Yep. I just drained my oil. The plug was indeed tight. Using a long wrench, it did exactly what a properly tightened bolt in good condition should do. Hard to turn at all at first, actually flexing the wrench, snapped loose in one very short motion, and then could be spun out very easily by hand. I am careful to make sure the threads have oil on them when I put it back, to avoid galling the aluminum. And my torque wrench is an excellent one. Clickers need not apply. :)

I guess Honda knows what they're doing about torquing fasteners. :) Their advice to change the crush washer might be good, too, and it might affect the applied torque to the bolt. :) Of course, if you don't want to spend 35 cents on a twenty thousand dollar vehicle... :)

The smileys are intended to show this post is intended to be constructive, not simply crotchety. When I work on a treasured vehicle, and my safety is at stake, I do like to do things right, with the right tools. Might be a residual from when I raced cars.

It does tend to take me take longer than most to do most anything. And I spend a few more dollars. I actually replace Honda one use bolts after one use.
 

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Originally Posted by Tryker
And, of course, lots of us have torqued it to 25 using a good torque wrench, without any problems. I think the Honda engineers understand steel going into aluminum.

Using a "calibrated wrist" could indeed strip it. Or leave it too loose.
Yep. I just drained my oil. The plug was indeed tight. Using a long wrench, it did exactly what a properly tightened bolt in good condition should do. Hard to turn at all at first, actually flexing the wrench, snapped loose in one very short motion, and then could be spun out very easily by hand. I am careful to make sure the threads have oil on them when I put it back, to avoid galling the aluminum. And my torque wrench is an excellent one. Clickers need not apply. :)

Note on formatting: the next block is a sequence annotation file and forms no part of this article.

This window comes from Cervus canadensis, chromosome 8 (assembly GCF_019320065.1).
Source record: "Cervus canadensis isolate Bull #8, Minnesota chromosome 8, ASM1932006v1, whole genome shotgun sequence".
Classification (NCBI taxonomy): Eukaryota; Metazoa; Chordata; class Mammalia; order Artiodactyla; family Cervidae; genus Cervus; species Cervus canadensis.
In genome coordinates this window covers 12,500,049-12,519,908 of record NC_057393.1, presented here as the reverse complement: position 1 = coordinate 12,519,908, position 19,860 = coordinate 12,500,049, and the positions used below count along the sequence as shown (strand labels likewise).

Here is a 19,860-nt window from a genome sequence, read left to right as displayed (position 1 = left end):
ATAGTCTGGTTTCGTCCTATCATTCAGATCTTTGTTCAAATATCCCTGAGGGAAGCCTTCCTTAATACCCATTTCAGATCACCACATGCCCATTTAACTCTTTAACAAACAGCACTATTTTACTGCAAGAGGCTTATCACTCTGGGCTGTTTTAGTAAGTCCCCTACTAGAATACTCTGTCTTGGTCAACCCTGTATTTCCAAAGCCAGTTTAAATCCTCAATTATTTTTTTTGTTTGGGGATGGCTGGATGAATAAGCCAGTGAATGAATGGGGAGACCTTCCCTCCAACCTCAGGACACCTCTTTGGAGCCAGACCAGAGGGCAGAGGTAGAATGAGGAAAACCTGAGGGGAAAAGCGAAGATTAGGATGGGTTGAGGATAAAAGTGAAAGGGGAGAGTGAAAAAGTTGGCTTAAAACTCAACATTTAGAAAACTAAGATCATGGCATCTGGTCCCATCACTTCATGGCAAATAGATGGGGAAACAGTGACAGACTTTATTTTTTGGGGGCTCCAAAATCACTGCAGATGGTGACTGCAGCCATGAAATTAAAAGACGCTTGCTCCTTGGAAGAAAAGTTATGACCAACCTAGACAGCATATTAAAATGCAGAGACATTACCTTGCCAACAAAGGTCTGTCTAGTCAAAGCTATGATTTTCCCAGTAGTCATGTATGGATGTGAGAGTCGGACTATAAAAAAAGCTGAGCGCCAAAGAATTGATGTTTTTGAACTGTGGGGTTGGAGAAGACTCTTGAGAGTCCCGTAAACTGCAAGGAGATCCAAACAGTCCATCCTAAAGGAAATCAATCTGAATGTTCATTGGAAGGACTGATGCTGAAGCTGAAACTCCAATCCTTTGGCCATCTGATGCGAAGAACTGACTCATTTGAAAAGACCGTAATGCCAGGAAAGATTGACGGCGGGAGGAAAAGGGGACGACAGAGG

I guess Honda knows what they're doing about torquing fasteners. :) Their advice to change the crush washer might be good, too, and it might affect the applied torque to the bolt. :) Of course, if you don't want to spend 35 cents on a twenty thousand dollar vehicle... :)

The smileys are intended to show this post is intended to be constructive, not simply crotchety. When I work on a treasured vehicle, and my safety is at stake, I do like to do things right, with the right tools. Might be a residual from when I raced cars.

It does tend to take me take longer than most to do most anything. And I spend a few more dollars. I actually replace Honda one use bolts after one use.
I hear what you are saying but do you do the same for your 4 wheelers? I have owned Wings since 1976, 1981, 1983, 1989, 2006 and have always changed my own oil. Never replaced crush washer or torqued anything when changing oil. Never had a leak or a problem. Guess I must be lucky! You can take maintenance to an extreme.
 

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Have never used a torque wench on any drain plug.

I've been in maintenence for 39 years in a steel mill. What I have learned in that 39 years is that there is a fine line between WORLD CLASS MAINTENENCE AND WORLD CLASS STUPIDITY, wonder how many on this site cross that line?
 

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hand tight

Yep,hand tight with a handled wrench.